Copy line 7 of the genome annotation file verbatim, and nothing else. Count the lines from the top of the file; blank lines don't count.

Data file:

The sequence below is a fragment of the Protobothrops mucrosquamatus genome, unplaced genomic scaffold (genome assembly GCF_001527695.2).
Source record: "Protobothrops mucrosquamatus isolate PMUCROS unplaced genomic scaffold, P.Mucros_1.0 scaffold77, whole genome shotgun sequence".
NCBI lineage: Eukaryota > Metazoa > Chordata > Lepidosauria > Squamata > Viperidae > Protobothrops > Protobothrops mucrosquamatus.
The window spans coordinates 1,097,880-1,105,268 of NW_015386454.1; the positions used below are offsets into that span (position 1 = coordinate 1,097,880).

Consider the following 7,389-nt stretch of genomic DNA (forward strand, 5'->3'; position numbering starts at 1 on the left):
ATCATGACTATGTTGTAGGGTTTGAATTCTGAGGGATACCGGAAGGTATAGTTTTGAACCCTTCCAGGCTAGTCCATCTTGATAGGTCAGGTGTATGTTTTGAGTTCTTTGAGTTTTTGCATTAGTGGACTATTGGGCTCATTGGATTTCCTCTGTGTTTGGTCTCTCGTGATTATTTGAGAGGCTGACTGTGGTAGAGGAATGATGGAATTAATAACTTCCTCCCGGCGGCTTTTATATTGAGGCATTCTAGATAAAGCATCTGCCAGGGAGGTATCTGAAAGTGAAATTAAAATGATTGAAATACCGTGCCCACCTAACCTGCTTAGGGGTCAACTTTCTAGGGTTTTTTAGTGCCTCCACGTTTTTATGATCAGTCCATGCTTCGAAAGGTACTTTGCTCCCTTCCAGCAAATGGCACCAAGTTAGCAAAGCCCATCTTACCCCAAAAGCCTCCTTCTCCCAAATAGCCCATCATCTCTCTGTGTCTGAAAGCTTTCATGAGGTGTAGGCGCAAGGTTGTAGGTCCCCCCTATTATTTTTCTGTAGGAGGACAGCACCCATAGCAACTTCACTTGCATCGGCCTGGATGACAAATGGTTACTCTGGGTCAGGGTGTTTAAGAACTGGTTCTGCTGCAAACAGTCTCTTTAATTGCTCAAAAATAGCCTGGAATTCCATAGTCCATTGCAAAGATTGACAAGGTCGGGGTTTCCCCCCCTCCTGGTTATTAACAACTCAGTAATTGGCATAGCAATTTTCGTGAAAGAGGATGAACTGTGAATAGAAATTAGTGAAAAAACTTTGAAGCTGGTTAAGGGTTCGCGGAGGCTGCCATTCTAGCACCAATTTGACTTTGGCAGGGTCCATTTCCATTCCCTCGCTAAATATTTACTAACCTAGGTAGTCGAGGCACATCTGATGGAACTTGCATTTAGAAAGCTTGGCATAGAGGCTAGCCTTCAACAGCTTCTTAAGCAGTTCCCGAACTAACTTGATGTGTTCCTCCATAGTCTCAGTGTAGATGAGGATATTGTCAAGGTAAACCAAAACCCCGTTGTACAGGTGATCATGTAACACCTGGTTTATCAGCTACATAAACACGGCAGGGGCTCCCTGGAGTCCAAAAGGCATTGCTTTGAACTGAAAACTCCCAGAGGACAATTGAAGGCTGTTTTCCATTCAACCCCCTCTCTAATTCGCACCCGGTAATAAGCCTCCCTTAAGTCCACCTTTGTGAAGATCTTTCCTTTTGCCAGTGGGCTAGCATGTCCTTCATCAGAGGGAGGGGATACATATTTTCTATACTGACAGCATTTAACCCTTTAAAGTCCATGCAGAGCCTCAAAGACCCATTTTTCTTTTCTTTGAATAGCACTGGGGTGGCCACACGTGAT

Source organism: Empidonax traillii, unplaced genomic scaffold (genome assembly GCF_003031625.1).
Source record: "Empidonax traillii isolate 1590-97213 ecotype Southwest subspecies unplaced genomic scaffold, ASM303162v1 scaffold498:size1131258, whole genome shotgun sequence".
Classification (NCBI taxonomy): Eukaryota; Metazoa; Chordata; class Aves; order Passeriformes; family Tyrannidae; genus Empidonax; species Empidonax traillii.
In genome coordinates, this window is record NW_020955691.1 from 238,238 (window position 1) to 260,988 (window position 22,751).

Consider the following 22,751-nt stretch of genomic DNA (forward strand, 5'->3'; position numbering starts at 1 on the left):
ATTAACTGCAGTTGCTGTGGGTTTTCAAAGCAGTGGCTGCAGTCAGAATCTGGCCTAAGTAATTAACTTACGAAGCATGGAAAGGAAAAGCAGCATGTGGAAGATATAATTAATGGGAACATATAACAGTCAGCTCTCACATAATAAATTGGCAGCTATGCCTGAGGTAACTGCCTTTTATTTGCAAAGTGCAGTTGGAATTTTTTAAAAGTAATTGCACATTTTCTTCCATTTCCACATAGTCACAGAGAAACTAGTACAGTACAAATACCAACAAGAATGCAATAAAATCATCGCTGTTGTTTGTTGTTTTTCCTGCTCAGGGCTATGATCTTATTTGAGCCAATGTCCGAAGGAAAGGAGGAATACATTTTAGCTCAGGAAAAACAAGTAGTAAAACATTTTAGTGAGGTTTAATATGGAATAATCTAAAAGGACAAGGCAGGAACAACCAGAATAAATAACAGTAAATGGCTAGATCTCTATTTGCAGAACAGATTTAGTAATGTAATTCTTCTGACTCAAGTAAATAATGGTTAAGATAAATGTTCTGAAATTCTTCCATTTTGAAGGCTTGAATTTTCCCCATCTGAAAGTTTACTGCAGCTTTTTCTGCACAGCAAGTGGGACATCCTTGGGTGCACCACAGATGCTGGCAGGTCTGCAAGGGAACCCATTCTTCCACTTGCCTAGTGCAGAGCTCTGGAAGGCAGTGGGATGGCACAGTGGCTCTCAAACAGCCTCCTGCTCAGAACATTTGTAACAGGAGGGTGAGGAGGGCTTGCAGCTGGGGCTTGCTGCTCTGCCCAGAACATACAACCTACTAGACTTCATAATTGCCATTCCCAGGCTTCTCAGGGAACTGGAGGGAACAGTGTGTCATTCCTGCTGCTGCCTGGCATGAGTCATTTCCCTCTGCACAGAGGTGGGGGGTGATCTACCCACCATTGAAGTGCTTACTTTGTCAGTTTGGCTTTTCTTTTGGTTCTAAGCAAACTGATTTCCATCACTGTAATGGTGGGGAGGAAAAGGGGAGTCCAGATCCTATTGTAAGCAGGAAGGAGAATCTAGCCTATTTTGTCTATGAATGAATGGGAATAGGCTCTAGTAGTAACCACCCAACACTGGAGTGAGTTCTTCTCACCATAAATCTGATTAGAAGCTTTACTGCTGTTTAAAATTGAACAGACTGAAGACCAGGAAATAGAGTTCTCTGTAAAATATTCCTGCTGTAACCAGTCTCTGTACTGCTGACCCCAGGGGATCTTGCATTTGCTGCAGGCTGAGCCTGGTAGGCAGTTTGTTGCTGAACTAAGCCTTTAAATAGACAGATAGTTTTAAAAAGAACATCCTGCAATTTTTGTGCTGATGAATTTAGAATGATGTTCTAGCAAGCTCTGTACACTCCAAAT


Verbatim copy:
Source organism: Empidonax traillii, unplaced genomic scaffold (genome assembly GCF_003031625.1).